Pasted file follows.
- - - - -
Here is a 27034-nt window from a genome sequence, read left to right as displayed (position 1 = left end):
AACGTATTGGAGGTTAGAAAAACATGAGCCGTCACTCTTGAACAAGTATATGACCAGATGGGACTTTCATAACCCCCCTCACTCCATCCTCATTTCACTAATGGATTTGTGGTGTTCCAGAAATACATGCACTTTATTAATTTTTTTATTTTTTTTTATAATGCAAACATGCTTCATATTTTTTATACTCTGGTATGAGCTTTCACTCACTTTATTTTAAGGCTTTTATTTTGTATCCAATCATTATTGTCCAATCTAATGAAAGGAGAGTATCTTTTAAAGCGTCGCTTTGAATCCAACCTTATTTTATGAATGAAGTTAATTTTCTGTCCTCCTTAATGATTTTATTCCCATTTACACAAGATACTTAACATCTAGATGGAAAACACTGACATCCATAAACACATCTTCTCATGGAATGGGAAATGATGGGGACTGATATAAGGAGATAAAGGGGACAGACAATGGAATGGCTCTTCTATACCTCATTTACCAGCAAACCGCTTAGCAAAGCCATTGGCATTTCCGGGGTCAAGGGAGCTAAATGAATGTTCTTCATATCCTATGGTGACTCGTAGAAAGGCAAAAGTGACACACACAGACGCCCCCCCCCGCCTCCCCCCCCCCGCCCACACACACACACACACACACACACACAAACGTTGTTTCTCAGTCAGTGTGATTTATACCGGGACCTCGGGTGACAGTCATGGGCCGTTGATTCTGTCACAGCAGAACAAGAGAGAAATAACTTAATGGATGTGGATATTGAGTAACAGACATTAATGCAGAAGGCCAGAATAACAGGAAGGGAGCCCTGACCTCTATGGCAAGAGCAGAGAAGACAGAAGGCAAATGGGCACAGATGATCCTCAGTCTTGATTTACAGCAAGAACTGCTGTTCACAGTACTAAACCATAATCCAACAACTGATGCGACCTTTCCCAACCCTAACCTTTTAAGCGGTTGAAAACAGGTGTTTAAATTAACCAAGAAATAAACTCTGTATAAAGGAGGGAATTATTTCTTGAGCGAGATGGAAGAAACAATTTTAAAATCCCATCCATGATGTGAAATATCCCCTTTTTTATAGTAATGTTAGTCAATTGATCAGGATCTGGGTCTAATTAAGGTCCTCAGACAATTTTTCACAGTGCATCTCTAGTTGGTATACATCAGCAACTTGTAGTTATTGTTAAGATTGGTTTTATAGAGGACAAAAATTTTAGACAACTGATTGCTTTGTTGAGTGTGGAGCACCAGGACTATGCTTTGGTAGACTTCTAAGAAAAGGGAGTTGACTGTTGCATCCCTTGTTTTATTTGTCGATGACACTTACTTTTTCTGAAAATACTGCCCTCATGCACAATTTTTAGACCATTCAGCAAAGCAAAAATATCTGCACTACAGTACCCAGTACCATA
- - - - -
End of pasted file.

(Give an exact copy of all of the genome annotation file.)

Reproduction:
Here is a 27034-nt window from a genome sequence, read left to right as displayed (position 1 = left end):
AACGTATTGGAGGTTAGAAAAACATGAGCCGTCACTCTTGAACAAGTATATGACCAGATGGGACTTTCATAACCCCCCTCACTCCATCCTCATTTCACTAATGGATTTGTGGTGTTCCAGAAATACATGCACTTTATTAATTTTTTTATTTTTTTTTATAATGCAAACATGCTTCATATTTTTTATACTCTGGTATGAGCTTTCACTCACTTTATTTTAAGGCTTTTATTTTGTATCCAATCATTATTGTCCAATCTAATGAAAGGAGAGTATCTTTTAAAGCGTCGCTTTGAATCCAACCTTATTTTATGAATGAAGTTAATTTTCTGTCCTCCTTAATGATTTTATTCCCATTTACACAAGATACTTAACATCTAGATGGAAAACACTGACATCCATAAACACATCTTCTCATGGAATGGGAAATGATGGGGACTGATATAAGGAGATAAAGGGGACAGACAATGGAATGGCTCTTCTATACCTCATTTACCAGCAAACCGCTTAGCAAAGCCATTGGCATTTCCGGGGTCAAGGGAGCTAAATGAATGTTCTTCATATCCTATGGTGACTCGTAGAAAGGCAAAAGTGACACACACAGACGCCCCCCCCCGCCTCCCCCCCCCCGCCCACACACACACACACACACACACACACAAACGTTGTTTCTCAGTCAGTGTGATTTATACCGGGACCTCGGGTGACAGTCATGGGCCGTTGATTCTGTCACAGCAGAACAAGAGAGAAATAACTTAATGGATGTGGATATTGAGTAACAGACATTAATGCAGAAGGCCAGAATAACAGGAAGGGAGCCCTGACCTCTATGGCAAGAGCAGAGAAGACAGAAGGCAAATGGGCACAGATGATCCTCAGTCTTGATTTACAGCAAGAACTGCTGTTCACAGTACTAAACCATAATCCAACAACTGATGCGACCTTTCCCAACCCTAACCTTTTAAGCGGTTGAAAACAGGTGTTTAAATTAACCAAGAAATAAACTCTGTATAAAGGAGGGAATTATTTCTTGAGCGAGATGGAAGAAACAATTTTAAAATCCCATCCATGATGTGAAATATCCCCTTTTTTATAGTAATGTTAGTCAATTGATCAGGATCTGGGTCTAATTAAGGTCCTCAGACAATTTTTCACAGTGCATCTCTAGTTGGTATACATCAGCAACTTGTAGTTATTGTTAAGATTGGTTTTATAGAGGACAAAAATTTTAGACAACTGATTGCTTTGTTGAGTGTGGAGCACCAGGACTATGCTTTGGTAGACTTCTAAGAAAAGGGAGTTGACTGTTGCATCCCTTGTTTTATTTGTCGATGACACTTACTTTTTCTGAAAATACTGCCCTCATGCACAATTTTTAGACCATTCAGCAAAGCAAAAATATCTGCACTACAGTACCCAGTACCATA